After Months of Falls, Exports Break Superavit RecordBy Alessa Flores | Tue, 07/28/2020 - 11:51
April brought sharp falls in oil and non-oil exports in Mexico. Figures from Banco de México indicated that the country reported a drop of 40.9 percent year-on-year in value of exports, while oil exports plummeted 66.4 percent. In May, exports only deepened their fall reaching an annual dip of 56.7 percent.
However, the month of June shines differently for Mexican exports. The value of exports totaled US$31.7 billion, which represented an increase of 75.6 percent compared to May, according to El Financiero with figures from INEGI. The increase in exports led Mexico to an unprecedented trade surplus, as the gap between exports and imports reached US$5.5 billion, a higher figure compared to the surplus of June 2019 of US$2.4 billion.
The surplus is mainly due to non-oil exports derived from agricultural, extractive and manufacturing activities that contributed just over 96 percent of the value. The rest is attributed to oil exports. INEGI specialists point out that this dynamism is due to the US having begun reactivating its commercial operations with Mexico and the world. In addition, automotive exports were the leaders in June as they contributed the most to the totla.
At the beginning of the month, Mexico and the US celebrated USMCA’s enforcement, which both countries hoped would be a trigger to encourage a post-pandemic recovery. This was especially true for Mexico, since approximately 80 percent of exports go to the US, according to INEGI. Although the great advances do not compensate for the hits Mexico has suffered as a result of the COVID-19 pandemic, they do provide a breath of fresh air to continue promoting the country's economic recovery.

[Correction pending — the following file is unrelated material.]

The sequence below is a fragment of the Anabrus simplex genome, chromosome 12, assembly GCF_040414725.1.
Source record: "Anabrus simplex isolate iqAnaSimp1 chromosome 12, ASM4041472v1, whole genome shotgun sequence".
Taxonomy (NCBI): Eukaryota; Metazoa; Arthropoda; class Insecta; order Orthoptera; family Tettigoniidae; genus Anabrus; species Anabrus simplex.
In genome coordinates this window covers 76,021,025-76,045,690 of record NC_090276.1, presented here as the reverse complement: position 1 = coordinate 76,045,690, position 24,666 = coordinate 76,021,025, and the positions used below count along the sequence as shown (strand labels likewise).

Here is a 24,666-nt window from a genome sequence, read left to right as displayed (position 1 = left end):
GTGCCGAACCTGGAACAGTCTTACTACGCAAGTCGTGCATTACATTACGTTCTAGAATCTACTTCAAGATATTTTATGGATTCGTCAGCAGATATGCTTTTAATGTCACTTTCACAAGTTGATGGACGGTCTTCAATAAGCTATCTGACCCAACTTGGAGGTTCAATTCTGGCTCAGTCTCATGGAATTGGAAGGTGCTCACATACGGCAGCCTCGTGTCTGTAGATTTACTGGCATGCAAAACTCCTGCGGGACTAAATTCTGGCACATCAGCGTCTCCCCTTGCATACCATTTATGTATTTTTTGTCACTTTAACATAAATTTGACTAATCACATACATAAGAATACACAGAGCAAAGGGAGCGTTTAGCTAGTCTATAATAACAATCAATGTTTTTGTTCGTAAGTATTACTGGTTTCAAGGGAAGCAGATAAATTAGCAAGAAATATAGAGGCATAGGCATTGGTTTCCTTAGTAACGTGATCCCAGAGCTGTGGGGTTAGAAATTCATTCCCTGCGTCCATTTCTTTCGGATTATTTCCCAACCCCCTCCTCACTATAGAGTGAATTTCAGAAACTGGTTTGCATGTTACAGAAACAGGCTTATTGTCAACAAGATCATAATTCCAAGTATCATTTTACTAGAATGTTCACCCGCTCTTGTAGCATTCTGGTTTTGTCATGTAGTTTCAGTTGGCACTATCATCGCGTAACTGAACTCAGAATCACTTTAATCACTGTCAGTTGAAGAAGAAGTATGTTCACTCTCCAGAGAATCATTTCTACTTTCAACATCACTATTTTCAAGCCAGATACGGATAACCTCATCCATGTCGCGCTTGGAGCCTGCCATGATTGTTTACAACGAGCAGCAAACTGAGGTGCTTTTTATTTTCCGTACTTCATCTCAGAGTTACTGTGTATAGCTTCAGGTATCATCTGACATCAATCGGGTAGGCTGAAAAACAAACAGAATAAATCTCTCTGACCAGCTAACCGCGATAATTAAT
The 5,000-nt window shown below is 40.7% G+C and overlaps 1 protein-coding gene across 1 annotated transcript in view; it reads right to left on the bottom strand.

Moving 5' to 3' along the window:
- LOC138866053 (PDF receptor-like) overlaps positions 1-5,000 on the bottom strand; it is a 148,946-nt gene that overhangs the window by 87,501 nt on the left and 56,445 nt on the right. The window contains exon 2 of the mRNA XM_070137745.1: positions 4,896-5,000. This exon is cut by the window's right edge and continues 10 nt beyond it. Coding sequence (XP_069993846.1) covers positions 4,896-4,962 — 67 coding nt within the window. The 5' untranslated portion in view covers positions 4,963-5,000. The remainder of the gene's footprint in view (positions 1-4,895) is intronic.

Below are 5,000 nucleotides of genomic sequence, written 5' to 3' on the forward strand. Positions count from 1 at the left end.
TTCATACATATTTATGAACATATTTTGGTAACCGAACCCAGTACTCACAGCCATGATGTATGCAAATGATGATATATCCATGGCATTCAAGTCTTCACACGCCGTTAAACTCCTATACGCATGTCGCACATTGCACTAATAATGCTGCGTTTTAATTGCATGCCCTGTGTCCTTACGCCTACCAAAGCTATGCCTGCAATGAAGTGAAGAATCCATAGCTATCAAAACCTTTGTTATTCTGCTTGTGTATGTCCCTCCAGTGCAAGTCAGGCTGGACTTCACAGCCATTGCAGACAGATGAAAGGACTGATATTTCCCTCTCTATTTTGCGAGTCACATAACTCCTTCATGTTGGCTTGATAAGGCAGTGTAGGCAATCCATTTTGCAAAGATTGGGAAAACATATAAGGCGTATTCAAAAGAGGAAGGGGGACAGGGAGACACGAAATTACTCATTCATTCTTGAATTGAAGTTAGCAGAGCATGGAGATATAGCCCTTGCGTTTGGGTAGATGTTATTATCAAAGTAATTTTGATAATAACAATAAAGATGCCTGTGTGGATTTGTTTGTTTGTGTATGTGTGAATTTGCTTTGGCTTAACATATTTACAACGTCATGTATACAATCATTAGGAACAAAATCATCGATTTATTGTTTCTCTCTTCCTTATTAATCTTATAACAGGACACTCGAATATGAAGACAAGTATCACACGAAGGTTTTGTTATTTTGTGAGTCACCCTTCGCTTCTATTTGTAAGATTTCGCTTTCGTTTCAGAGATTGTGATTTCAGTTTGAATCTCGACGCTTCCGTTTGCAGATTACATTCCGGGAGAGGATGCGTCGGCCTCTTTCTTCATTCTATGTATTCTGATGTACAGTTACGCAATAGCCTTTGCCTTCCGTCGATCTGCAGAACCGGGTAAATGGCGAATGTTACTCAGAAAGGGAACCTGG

At the same time, development and economic growth projects are emerging across the country. In an interview with La Jornada, Governor of Oaxaca Alejandro Murat explained that the Transisthmic Corridor, the modernization of the Salina Cruz port, the rehabilitation of the railway and the Veracruz-Oaxaca highway are expected to promote Mexico’s southeast to become an economic hub before 2022. This mega project is expected to move up to 30 percent of the goods that go to Asian countries including China, Japan, South Korea, Hong Kong, Singapur, India and Thailand, which normally go through the Panama canal.
Furthermore, the Interoceanic Corridor is expected to connect through a 309km railway network, the Atlantic and Pacific oceans, decreasing from seven to four hours the transfer time between Salina Cruz and Coatzacoalcos. It will be the shortest interoceanic highway in the continent, in addition to the Panama Canal, explained Juan Pablo Guzmán Cobián, Ministry of Economic Development of Oaxaca in an exclusive contribution to MBN.
Gúzman classified the project as the most ambitious of Governor Murat's administration, representing more than just a railway. “The Interoceanic Corridor is, without a doubt, the most ambitious project of Governor Alejandro Murat Hinojosa, with a total investment of MX$20 billion (US$910 million). It will be developed over a surface of 36,000km2,” he said. “However, the Interoceanic is much more than a railway. It is a regional development project whose social and economic impact will be reflected in the entire south-southeast area of Mexico, benefiting 1.2 million inhabitants located in 788 urban locations, of whom 11,000 are indigenous households and 104,000 live in conditions of high or very high marginalization.”